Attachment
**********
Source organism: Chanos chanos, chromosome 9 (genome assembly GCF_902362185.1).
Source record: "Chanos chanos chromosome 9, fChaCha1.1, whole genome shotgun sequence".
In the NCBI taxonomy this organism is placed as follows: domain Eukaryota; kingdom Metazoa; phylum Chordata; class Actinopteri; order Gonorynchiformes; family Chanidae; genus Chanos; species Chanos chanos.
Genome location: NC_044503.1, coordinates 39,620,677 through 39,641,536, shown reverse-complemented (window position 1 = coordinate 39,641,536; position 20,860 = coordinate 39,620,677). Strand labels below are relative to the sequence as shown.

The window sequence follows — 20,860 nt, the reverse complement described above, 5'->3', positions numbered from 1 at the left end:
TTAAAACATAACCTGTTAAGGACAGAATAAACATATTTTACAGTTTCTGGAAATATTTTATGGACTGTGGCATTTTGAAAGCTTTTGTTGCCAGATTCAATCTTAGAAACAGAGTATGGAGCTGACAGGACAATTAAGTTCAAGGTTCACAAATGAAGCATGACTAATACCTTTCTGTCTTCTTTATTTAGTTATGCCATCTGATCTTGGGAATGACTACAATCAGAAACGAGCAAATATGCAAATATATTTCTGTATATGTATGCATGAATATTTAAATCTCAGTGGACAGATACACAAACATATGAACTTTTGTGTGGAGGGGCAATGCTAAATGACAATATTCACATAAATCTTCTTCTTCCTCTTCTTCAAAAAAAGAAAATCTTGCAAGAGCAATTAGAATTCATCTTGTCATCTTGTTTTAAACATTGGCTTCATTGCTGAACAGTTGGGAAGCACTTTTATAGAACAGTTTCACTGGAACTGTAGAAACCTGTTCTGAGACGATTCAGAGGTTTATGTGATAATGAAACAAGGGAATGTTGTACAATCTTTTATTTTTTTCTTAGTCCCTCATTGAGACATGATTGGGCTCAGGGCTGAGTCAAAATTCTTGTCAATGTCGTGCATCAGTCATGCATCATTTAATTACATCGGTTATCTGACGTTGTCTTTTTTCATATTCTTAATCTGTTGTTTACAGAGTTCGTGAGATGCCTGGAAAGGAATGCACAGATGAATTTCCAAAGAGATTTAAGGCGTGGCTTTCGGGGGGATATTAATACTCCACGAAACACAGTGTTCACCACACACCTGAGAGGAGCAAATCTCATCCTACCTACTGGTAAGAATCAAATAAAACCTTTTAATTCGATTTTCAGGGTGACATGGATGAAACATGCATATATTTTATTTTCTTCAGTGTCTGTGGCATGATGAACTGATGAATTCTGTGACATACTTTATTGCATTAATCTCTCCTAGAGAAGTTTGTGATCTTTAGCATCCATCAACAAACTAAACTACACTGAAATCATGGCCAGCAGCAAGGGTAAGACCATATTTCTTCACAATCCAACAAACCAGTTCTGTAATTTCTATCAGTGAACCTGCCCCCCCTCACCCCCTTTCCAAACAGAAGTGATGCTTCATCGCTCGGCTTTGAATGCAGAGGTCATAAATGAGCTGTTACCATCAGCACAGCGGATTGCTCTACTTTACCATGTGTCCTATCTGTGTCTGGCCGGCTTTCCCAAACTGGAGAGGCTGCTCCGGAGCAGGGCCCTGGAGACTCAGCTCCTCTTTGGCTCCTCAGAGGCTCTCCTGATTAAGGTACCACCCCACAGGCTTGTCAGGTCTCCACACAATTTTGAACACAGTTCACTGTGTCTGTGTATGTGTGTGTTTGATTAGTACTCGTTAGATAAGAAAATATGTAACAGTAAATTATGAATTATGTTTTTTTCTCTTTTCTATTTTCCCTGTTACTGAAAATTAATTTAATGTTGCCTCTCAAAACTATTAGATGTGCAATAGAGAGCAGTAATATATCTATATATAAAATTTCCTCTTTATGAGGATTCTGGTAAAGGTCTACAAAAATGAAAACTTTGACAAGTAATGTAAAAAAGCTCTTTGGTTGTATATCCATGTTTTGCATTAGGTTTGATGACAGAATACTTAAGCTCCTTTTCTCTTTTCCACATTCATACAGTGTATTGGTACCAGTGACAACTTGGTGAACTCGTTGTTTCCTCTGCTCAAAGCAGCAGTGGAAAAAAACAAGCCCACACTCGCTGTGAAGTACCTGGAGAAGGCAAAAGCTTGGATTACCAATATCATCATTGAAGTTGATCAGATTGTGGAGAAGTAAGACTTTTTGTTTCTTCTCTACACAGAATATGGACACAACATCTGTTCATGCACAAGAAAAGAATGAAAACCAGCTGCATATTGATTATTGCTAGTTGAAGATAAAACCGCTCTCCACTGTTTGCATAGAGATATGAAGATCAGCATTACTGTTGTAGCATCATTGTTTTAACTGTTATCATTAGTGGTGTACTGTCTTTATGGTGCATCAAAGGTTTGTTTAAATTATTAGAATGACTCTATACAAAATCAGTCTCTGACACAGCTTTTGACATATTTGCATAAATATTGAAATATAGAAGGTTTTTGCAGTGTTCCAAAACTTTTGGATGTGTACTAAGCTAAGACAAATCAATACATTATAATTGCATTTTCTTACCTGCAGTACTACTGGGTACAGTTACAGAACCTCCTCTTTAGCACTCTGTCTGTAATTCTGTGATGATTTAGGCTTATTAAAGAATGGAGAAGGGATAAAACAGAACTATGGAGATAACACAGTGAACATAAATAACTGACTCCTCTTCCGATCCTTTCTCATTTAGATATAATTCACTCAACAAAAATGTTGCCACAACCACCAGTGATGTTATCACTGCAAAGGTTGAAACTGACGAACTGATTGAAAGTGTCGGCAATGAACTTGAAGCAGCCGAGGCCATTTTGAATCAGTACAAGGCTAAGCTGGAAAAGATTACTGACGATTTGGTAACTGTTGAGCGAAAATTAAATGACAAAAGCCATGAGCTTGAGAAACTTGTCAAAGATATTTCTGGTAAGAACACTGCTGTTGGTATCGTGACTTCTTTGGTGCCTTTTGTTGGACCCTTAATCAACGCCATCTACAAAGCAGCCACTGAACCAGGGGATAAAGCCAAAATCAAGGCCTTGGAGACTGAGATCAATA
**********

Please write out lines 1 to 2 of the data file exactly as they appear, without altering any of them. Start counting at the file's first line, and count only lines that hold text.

Source organism: Chanos chanos, chromosome 9 (genome assembly GCF_902362185.1).
Source record: "Chanos chanos chromosome 9, fChaCha1.1, whole genome shotgun sequence".